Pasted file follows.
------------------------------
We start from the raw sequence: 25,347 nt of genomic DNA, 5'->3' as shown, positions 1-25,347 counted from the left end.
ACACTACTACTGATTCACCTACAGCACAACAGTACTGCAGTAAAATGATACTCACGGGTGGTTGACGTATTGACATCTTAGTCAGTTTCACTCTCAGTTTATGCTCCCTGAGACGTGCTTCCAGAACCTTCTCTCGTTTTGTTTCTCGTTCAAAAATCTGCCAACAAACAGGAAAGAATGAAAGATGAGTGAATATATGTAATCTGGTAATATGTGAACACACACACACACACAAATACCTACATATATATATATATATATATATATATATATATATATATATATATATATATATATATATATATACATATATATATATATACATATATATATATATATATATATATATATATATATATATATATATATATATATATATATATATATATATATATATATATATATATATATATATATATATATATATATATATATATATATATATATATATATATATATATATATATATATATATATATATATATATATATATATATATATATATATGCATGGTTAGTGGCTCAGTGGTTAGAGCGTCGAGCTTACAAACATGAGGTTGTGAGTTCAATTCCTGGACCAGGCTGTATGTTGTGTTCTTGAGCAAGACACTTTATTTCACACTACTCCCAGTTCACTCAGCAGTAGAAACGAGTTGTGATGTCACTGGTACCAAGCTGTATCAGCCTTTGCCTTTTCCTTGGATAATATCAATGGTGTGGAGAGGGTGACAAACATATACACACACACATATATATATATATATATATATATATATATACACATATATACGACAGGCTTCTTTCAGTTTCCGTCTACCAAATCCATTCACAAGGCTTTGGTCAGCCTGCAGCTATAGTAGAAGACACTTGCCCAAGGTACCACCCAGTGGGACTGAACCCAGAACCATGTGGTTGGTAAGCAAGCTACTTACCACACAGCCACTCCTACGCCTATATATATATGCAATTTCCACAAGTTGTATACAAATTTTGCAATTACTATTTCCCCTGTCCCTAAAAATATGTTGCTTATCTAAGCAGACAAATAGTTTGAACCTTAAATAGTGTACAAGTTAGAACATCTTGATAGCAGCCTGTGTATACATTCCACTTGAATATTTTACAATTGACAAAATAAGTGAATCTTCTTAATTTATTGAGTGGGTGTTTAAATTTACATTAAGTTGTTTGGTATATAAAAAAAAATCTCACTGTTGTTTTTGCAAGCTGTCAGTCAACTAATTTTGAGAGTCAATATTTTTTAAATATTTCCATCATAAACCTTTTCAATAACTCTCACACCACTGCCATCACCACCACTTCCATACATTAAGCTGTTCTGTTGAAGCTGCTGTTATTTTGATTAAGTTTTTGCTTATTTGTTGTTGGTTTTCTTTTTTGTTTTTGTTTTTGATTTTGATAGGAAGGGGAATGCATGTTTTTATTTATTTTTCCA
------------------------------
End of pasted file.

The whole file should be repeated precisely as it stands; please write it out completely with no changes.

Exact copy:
We start from the raw sequence: 25,347 nt of genomic DNA, 5'->3' as shown, positions 1-25,347 counted from the left end.
ACACTACTACTGATTCACCTACAGCACAACAGTACTGCAGTAAAATGATACTCACGGGTGGTTGACGTATTGACATCTTAGTCAGTTTCACTCTCAGTTTATGCTCCCTGAGACGTGCTTCCAGAACCTTCTCTCGTTTTGTTTCTCGTTCAAAAATCTGCCAACAAACAGGAAAGAATGAAAGATGAGTGAATATATGTAATCTGGTAATATGTGAACACACACACACACACAAATACCTACATATATATATATATATATATATATATATATATATATATATATATATATATATATATATATATACATATATATATATATACATATATATATATATATATATATATATATATATATATATATATATATATATATATATATATATATATATATATATATATATATATATATATATATATATATATATATATATATATATATATATATATATATATATATATATATATATATATATATATATATATATATATATATATATATATATATGCATGGTTAGTGGCTCAGTGGTTAGAGCGTCGAGCTTACAAACATGAGGTTGTGAGTTCAATTCCTGGACCAGGCTGTATGTTGTGTTCTTGAGCAAGACACTTTATTTCACACTACTCCCAGTTCACTCAGCAGTAGAAACGAGTTGTGATGTCACTGGTACCAAGCTGTATCAGCCTTTGCCTTTTCCTTGGATAATATCAATGGTGTGGAGAGGGTGACAAACATATACACACACACATATATATATATATATATATATATATATATACACATATATACGACAGGCTTCTTTCAGTTTCCGTCTACCAAATCCATTCACAAGGCTTTGGTCAGCCTGCAGCTATAGTAGAAGACACTTGCCCAAGGTACCACCCAGTGGGACTGAACCCAGAACCATGTGGTTGGTAAGCAAGCTACTTACCACACAGCCACTCCTACGCCTATATATATATGCAATTTCCACAAGTTGTATACAAATTTTGCAATTACTATTTCCCCTGTCCCTAAAAATATGTTGCTTATCTAAGCAGACAAATAGTTTGAACCTTAAATAGTGTACAAGTTAGAACATCTTGATAGCAGCCTGTGTATACATTCCACTTGAATATTTTACAATTGACAAAATAAGTGAATCTTCTTAATTTATTGAGTGGGTGTTTAAATTTACATTAAGTTGTTTGGTATATAAAAAAAAATCTCACTGTTGTTTTTGCAAGCTGTCAGTCAACTAATTTTGAGAGTCAATATTTTTTAAATATTTCCATCATAAACCTTTTCAATAACTCTCACACCACTGCCATCACCACCACTTCCATACATTAAGCTGTTCTGTTGAAGCTGCTGTTATTTTGATTAAGTTTTTGCTTATTTGTTGTTGGTTTTCTTTTTTGTTTTTGTTTTTGATTTTGATAGGAAGGGGAATGCATGTTTTTATTTATTTTTCCA